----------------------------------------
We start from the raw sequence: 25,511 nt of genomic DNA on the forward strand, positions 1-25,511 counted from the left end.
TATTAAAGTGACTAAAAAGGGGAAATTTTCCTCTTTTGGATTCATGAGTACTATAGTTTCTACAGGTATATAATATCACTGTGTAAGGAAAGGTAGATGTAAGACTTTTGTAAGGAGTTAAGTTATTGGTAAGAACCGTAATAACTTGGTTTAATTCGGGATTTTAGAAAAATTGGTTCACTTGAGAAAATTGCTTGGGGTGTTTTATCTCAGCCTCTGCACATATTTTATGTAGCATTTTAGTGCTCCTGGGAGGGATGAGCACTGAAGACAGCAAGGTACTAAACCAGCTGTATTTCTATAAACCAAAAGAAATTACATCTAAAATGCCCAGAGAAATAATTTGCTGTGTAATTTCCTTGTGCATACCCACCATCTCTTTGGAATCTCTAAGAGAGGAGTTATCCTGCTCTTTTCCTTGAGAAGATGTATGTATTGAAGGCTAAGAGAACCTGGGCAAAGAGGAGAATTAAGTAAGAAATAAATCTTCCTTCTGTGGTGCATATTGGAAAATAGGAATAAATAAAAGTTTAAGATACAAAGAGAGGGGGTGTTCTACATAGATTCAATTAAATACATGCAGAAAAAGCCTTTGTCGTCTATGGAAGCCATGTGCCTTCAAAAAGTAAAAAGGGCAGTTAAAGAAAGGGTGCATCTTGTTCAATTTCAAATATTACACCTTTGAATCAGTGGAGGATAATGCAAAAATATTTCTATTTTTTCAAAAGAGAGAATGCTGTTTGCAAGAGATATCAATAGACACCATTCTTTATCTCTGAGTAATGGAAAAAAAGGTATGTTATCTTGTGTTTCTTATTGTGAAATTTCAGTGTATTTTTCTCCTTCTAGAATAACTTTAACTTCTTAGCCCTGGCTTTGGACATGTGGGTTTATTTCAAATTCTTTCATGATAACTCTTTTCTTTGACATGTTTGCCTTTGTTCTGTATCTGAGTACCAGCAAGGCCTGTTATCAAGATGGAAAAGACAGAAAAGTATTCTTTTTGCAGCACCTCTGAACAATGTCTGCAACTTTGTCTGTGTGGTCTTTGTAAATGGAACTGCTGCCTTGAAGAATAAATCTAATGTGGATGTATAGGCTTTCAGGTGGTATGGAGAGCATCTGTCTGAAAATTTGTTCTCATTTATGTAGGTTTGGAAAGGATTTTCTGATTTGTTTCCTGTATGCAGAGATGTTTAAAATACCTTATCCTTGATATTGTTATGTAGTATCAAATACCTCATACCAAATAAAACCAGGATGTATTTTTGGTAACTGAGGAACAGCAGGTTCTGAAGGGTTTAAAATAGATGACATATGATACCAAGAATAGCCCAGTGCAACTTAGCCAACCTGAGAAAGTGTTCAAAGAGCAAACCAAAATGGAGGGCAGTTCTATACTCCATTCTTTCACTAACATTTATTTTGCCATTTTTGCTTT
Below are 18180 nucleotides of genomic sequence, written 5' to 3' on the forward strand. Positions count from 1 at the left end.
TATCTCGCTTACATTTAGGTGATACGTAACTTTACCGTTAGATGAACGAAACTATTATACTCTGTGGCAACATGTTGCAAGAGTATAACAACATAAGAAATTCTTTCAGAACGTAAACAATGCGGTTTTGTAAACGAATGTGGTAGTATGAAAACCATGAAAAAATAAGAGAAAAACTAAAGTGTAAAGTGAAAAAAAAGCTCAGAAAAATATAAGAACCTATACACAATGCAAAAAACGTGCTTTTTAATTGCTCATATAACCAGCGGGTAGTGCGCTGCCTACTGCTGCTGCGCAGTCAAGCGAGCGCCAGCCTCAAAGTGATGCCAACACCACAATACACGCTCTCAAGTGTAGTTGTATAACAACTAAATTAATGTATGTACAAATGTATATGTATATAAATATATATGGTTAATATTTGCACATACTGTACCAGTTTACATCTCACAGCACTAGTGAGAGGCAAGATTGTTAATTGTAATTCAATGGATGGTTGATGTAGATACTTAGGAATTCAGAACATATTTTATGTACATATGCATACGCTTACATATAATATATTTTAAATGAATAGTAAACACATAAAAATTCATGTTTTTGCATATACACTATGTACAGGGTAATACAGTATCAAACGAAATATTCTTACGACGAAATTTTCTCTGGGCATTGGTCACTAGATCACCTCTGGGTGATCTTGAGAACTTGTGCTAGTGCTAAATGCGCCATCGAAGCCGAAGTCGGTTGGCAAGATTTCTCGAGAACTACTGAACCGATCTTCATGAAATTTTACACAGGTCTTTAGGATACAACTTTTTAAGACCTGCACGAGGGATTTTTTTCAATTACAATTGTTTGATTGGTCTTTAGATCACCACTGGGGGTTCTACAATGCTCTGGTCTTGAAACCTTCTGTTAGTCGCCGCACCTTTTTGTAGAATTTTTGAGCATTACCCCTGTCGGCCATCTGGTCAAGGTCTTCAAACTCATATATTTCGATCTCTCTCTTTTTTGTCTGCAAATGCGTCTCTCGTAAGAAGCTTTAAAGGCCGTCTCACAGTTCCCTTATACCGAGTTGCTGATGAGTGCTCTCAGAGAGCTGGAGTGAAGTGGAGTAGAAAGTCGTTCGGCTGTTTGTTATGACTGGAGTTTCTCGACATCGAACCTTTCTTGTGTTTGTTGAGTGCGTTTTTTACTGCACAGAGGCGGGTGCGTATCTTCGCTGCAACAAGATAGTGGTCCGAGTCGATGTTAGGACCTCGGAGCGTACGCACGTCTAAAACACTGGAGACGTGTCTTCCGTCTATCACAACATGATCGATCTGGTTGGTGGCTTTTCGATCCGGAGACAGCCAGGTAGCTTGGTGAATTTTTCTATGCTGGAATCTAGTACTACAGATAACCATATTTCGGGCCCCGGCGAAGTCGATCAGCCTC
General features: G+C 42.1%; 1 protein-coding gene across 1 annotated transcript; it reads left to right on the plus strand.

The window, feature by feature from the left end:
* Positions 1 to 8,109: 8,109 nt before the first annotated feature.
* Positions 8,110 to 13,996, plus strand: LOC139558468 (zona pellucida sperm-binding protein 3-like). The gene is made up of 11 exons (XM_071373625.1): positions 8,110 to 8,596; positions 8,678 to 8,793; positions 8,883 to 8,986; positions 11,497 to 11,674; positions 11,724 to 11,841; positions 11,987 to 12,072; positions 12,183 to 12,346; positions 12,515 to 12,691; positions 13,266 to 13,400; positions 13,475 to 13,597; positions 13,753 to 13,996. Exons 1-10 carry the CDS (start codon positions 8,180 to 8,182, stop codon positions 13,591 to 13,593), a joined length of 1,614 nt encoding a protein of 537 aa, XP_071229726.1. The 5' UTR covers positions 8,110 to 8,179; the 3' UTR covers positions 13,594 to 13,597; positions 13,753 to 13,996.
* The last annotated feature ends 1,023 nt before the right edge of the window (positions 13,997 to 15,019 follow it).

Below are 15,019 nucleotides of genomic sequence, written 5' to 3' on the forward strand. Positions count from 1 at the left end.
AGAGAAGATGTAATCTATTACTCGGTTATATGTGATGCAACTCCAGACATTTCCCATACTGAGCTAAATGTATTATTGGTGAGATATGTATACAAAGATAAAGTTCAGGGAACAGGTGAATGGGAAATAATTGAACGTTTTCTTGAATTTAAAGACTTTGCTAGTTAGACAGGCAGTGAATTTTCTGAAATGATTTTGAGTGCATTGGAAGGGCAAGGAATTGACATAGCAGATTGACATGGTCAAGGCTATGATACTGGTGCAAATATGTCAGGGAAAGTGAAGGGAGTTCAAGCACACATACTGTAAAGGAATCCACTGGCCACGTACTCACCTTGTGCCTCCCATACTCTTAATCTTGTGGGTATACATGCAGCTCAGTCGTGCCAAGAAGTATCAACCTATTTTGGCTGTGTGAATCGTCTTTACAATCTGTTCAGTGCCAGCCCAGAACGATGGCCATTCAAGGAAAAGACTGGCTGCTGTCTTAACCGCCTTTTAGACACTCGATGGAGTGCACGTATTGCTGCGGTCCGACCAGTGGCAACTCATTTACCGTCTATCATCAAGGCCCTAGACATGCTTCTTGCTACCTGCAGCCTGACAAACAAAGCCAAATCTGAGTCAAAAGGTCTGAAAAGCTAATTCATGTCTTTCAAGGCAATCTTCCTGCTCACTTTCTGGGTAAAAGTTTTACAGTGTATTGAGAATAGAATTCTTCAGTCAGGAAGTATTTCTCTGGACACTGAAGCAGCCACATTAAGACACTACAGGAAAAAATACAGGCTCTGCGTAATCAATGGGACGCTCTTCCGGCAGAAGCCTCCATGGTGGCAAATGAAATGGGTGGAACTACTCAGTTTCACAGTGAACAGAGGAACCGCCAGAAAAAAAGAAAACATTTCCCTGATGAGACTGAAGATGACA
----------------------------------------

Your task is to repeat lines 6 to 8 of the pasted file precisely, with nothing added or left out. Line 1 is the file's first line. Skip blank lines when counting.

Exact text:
The window, feature by feature from the left end:
* Positions 1 to 8,109: 8,109 nt before the first annotated feature.
* Positions 8,110 to 13,996, plus strand: LOC139558468 (zona pellucida sperm-binding protein 3-like). The gene is made up of 11 exons (XM_071373625.1): positions 8,110 to 8,596; positions 8,678 to 8,793; positions 8,883 to 8,986; positions 11,497 to 11,674; positions 11,724 to 11,841; positions 11,987 to 12,072; positions 12,183 to 12,346; positions 12,515 to 12,691; positions 13,266 to 13,400; positions 13,475 to 13,597; positions 13,753 to 13,996. Exons 1-10 carry the CDS (start codon positions 8,180 to 8,182, stop codon positions 13,591 to 13,593), a joined length of 1,614 nt encoding a protein of 537 aa, XP_071229726.1. The 5' UTR covers positions 8,110 to 8,179; the 3' UTR covers positions 13,594 to 13,597; positions 13,753 to 13,996.